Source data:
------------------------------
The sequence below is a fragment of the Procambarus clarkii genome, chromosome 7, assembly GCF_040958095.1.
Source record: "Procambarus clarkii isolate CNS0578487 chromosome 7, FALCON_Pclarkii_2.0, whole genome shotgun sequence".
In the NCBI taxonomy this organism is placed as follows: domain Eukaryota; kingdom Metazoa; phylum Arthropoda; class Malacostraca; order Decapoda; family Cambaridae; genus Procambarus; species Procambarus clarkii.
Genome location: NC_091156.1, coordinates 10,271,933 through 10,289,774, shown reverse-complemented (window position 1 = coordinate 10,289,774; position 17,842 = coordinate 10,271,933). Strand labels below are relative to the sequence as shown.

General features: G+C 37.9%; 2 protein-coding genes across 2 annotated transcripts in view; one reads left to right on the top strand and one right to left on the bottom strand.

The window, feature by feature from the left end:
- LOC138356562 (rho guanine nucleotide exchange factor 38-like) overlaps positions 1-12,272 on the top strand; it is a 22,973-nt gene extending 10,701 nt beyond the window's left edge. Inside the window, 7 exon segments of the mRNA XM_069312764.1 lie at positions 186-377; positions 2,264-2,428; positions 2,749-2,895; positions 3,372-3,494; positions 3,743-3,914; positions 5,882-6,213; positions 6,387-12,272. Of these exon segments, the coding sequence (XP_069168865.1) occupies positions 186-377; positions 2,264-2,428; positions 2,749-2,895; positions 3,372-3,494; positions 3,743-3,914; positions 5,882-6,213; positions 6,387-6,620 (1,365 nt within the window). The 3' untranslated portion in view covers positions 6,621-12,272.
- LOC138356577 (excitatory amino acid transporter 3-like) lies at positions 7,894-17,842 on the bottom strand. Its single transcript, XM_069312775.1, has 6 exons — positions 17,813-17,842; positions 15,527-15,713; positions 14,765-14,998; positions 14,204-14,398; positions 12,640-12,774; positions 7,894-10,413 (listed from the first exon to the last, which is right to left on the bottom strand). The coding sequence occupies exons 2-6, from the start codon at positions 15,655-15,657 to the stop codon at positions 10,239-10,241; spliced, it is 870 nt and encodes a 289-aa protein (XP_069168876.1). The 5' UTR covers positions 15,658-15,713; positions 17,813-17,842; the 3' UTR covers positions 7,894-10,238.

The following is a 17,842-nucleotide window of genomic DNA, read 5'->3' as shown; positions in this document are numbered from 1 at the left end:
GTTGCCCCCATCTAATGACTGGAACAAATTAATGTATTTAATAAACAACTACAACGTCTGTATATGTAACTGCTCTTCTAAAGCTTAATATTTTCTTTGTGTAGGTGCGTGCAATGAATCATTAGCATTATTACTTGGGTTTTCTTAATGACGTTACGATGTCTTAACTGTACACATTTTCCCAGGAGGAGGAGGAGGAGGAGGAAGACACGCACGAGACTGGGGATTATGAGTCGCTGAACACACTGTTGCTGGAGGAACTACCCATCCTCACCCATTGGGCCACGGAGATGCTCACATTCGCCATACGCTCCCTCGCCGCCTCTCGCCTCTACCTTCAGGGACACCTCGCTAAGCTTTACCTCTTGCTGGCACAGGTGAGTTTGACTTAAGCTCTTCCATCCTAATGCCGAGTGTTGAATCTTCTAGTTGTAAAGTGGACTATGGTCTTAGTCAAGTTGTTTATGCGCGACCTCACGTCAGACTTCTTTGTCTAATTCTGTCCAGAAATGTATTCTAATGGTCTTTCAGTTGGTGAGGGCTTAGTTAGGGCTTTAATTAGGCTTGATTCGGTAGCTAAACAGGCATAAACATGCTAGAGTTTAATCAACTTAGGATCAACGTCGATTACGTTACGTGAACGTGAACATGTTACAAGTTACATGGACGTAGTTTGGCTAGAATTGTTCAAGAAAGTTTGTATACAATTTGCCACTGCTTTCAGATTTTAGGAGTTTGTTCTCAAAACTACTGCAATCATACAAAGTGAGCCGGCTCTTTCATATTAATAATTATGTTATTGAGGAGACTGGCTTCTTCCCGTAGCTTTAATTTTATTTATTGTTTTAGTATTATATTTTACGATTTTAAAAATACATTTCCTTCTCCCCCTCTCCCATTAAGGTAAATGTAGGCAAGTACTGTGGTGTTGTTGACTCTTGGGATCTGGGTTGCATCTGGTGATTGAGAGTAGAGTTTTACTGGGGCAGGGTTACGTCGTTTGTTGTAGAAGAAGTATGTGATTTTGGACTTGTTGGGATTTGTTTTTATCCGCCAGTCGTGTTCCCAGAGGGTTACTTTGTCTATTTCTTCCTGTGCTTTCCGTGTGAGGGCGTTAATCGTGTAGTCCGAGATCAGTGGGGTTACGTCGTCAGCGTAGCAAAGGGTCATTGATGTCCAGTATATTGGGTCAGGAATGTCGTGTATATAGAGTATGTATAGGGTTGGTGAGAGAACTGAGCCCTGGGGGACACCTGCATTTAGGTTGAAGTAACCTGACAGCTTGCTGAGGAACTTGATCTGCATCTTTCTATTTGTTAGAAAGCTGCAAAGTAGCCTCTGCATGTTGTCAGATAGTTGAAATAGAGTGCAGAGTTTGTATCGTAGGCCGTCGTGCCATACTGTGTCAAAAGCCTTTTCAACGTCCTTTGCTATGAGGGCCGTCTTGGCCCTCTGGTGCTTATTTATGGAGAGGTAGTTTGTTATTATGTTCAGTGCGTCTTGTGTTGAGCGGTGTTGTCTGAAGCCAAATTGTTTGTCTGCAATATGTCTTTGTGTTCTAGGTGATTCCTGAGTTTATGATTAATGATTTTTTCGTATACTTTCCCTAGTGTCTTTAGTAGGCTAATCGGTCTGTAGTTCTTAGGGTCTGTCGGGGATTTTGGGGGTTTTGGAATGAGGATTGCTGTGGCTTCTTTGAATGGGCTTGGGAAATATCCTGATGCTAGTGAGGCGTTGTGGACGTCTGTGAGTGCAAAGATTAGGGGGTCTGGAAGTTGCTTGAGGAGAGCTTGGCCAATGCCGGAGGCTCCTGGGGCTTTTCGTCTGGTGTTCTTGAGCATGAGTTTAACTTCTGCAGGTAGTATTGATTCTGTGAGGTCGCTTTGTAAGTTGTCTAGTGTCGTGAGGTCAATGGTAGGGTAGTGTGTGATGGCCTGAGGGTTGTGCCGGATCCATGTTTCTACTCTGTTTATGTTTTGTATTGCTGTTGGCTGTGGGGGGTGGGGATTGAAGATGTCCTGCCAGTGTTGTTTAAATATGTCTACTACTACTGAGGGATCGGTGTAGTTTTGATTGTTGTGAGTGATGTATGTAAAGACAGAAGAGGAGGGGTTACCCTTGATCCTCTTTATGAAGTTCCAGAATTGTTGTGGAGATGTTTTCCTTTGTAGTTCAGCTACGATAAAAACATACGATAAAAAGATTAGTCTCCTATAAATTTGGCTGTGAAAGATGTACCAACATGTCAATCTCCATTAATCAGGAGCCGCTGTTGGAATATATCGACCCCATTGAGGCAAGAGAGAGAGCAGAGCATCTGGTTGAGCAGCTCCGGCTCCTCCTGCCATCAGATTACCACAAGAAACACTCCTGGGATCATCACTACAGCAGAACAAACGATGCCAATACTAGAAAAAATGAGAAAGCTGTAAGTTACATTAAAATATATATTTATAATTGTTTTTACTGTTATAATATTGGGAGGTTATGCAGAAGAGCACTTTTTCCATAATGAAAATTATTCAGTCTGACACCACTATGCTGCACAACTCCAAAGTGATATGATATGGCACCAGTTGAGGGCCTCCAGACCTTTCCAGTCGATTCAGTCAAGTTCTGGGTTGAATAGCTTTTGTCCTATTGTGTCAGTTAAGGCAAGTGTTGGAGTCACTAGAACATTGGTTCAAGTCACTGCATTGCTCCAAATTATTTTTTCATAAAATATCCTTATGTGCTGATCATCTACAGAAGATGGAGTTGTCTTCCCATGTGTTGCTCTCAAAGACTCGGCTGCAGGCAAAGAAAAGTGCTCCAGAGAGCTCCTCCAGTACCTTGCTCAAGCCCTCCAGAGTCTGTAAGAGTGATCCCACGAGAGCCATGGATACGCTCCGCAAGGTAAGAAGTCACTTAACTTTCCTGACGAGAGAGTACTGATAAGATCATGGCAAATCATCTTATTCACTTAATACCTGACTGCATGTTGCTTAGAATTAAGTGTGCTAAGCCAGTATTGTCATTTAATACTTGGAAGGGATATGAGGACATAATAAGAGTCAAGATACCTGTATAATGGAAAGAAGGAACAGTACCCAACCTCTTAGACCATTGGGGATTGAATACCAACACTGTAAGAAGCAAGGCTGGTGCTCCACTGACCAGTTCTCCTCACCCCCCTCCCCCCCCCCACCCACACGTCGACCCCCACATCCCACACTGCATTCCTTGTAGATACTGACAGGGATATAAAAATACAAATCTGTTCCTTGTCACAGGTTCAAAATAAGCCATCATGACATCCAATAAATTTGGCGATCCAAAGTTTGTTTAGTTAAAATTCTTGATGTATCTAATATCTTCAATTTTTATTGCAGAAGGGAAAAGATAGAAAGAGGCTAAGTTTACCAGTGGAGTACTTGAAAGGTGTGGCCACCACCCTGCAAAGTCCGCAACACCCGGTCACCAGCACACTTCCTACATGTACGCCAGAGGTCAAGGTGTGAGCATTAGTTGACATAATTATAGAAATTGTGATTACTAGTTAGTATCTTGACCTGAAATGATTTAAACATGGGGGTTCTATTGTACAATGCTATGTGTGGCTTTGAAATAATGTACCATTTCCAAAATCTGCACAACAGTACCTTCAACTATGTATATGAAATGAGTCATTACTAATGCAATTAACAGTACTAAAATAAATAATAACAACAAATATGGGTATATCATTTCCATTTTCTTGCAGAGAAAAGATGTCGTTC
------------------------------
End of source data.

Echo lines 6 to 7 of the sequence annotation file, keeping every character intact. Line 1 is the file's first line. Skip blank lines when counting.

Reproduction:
The window, feature by feature from the left end:
- LOC138356562 (rho guanine nucleotide exchange factor 38-like) overlaps positions 1-12,272 on the top strand; it is a 22,973-nt gene extending 10,701 nt beyond the window's left edge. Inside the window, 7 exon segments of the mRNA XM_069312764.1 lie at positions 186-377; positions 2,264-2,428; positions 2,749-2,895; positions 3,372-3,494; positions 3,743-3,914; positions 5,882-6,213; positions 6,387-12,272. Of these exon segments, the coding sequence (XP_069168865.1) occupies positions 186-377; positions 2,264-2,428; positions 2,749-2,895; positions 3,372-3,494; positions 3,743-3,914; positions 5,882-6,213; positions 6,387-6,620 (1,365 nt within the window). The 3' untranslated portion in view covers positions 6,621-12,272.